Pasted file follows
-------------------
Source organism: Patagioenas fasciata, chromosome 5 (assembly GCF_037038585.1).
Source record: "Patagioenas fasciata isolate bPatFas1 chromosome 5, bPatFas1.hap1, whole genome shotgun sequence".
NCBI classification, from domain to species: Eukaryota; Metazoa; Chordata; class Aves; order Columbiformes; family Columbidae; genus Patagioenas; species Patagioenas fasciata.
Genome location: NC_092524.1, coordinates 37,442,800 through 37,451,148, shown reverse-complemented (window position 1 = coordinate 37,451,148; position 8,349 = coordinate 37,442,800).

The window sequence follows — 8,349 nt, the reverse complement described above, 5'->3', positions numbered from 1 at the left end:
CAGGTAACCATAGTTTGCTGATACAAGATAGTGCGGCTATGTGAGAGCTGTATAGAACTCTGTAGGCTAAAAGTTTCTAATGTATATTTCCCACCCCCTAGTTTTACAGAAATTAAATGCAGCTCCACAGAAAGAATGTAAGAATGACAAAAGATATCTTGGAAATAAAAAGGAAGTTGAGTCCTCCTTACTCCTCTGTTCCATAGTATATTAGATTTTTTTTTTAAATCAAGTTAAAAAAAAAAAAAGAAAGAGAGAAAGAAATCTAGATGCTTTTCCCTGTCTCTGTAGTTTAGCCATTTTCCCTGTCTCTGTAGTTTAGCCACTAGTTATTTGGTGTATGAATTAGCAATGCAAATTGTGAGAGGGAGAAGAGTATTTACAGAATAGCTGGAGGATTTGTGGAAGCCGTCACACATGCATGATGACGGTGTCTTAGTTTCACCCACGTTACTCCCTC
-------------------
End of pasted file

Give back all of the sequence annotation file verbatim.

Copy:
Source organism: Patagioenas fasciata, chromosome 5 (assembly GCF_037038585.1).
Source record: "Patagioenas fasciata isolate bPatFas1 chromosome 5, bPatFas1.hap1, whole genome shotgun sequence".
NCBI classification, from domain to species: Eukaryota; Metazoa; Chordata; class Aves; order Columbiformes; family Columbidae; genus Patagioenas; species Patagioenas fasciata.
Genome location: NC_092524.1, coordinates 37,442,800 through 37,451,148, shown reverse-complemented (window position 1 = coordinate 37,451,148; position 8,349 = coordinate 37,442,800).

The window sequence follows — 8,349 nt, the reverse complement described above, 5'->3', positions numbered from 1 at the left end:
CAGGTAACCATAGTTTGCTGATACAAGATAGTGCGGCTATGTGAGAGCTGTATAGAACTCTGTAGGCTAAAAGTTTCTAATGTATATTTCCCACCCCCTAGTTTTACAGAAATTAAATGCAGCTCCACAGAAAGAATGTAAGAATGACAAAAGATATCTTGGAAATAAAAAGGAAGTTGAGTCCTCCTTACTCCTCTGTTCCATAGTATATTAGATTTTTTTTTTAAATCAAGTTAAAAAAAAAAAAAGAAAGAGAGAAAGAAATCTAGATGCTTTTCCCTGTCTCTGTAGTTTAGCCATTTTCCCTGTCTCTGTAGTTTAGCCACTAGTTATTTGGTGTATGAATTAGCAATGCAAATTGTGAGAGGGAGAAGAGTATTTACAGAATAGCTGGAGGATTTGTGGAAGCCGTCACACATGCATGATGACGGTGTCTTAGTTTCACCCACGTTACTCCCTC